32 conceded that they like their current collection practices. Although she would be willing to look at standards, Susie noted that she likes the way her collection houses artists' books by the physical nature because it saves space and makes items easier to find. She says it makes sense for their needs because students are often looking at artists' books with specific structures, which can quickly be identified with their current shelving practices. Jaime also mentioned that he would be willing to change current practices only if they were good for his users. "The bottom line," he says, "is the user." Claudia does not see a need for guidelines, but admits that they are not necessarily a bad idea. She concedes that they may, in fact, be helpful. She says if there was contribution to the discussion by both librarians and artists or art scholars, for example the Art Libraries Society (ARLIS) and the College Art Association (CAA), they may arrive at some good conclusions. Because artists' books are both art objects and books, this communication between fields, Claudia says, is crucial for artists and librarians to understand one another. Pam was the only person I spoke to who mentioned an interest in developing a clearly written collection policy, part of her reason she to attend the seminar at the Rare Book School. She does not like the idea of national standards imposed on her collection. Rather, she thinks guidelines should be created at the local level first because there are always unique local needs and local funds. She feels it would be a good workshop for local consortia, such as the Triangle Research Libraries Network (TRLN) or a state university system to tackle. She says local libraries should see what's available in the area, assess their collections, and then go from there. Because artists' books are often expensive, she thinks collections should be careful not to duplicate one another with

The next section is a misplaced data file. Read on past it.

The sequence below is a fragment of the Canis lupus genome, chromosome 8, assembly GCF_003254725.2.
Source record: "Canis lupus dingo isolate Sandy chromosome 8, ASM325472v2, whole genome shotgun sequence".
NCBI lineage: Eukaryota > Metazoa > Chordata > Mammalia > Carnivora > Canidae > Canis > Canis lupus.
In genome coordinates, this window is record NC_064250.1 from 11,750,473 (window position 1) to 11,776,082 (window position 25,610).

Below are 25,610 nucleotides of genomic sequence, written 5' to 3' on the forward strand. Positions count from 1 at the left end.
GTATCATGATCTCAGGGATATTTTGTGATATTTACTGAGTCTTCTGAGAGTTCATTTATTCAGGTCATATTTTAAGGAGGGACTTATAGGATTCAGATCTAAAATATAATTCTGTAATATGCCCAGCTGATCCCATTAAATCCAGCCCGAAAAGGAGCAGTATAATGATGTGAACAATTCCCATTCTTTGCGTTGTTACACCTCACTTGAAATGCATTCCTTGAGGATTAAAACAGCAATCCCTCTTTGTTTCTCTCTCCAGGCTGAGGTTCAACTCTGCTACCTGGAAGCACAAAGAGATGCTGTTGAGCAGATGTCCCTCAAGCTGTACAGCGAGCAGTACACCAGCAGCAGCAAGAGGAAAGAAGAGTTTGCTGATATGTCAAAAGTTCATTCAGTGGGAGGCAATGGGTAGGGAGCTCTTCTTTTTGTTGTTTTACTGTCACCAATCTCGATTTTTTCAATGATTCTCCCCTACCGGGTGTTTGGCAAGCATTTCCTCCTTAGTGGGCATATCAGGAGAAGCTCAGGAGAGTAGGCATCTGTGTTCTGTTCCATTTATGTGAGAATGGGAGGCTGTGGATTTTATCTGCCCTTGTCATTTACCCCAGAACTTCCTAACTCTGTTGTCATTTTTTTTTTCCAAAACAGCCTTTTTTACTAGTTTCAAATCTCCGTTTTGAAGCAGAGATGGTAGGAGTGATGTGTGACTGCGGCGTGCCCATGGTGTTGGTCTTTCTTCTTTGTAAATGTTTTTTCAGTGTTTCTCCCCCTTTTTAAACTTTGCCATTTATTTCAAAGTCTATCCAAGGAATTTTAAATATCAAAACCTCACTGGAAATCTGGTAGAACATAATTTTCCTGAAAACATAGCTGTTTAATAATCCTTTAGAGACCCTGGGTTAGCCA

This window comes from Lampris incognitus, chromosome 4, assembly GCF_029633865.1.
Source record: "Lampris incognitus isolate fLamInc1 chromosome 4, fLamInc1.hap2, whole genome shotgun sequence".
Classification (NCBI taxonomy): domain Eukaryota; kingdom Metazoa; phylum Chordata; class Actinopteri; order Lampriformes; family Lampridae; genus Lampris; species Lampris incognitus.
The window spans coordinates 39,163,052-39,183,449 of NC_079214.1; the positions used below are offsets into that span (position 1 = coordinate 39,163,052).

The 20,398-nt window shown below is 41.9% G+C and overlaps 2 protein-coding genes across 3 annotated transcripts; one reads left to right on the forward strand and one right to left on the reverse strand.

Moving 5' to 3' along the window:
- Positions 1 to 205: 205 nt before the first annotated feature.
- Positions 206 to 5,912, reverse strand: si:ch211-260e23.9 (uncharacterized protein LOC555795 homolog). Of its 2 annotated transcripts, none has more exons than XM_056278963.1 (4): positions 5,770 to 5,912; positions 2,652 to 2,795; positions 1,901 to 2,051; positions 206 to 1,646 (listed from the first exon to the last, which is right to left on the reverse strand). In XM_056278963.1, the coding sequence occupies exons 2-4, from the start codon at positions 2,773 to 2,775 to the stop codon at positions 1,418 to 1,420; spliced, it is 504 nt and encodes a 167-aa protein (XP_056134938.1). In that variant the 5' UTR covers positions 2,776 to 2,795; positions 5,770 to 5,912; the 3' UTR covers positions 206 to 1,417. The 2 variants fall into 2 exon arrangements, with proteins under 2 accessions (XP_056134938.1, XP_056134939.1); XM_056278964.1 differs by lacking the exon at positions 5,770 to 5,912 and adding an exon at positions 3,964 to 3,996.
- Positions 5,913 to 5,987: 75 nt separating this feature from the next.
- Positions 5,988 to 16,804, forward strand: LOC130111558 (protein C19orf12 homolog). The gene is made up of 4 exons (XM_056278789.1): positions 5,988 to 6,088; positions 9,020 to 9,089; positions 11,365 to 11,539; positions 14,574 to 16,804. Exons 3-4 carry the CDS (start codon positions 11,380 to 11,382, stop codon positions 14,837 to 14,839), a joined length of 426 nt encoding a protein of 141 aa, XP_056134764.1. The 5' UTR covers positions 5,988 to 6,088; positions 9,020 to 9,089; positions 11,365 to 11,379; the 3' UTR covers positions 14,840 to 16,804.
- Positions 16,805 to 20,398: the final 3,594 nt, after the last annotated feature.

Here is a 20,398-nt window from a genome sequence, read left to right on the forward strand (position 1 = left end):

33 duplicate approval plans. She also added that it would be hard for one library to dictate to all. If standards or guidelines were created, she would look closely at them and depending upon the caliber and reputation of the individuals creating the standards, would carefully read and consider them. If experts in the field wrote them, she said she would most likely defer to them. She also noted that standards would be helpful for new people or libraries with no written policies. They could serve as a good starting point. Her concern with national standards, however, is that they may not address local issues and concerns. The Artists' Books Wish List All five of the individuals I spoke with have ideas and projects they would like to see accomplished in the near future. Aside from increased funding, a common thread among all their ideas was improving visibility of the collection. Whether by creating additional access through more robust databases or increased exhibiting efforts, all five of my subjects expressed a concern with improving public relations relating to their collections. In terms of more robust databases and greater access to the collection, Susie, Claudia, Mary, and Jamie all mentioned that they would like to create or improve current systems. Claudia is planning for her library to adopt a database within the next three years that will be web accessible for greater access to the collection. She would love to her library adopt a tool like Multi-Mimsi, a collection management system used in many museums to allow greater precision in describing physical aspects of art than the MARC21 format. She would also like to see images of artists' books incorporated into this database. Susie and Mary would also like to see images and more physical or type descriptors added to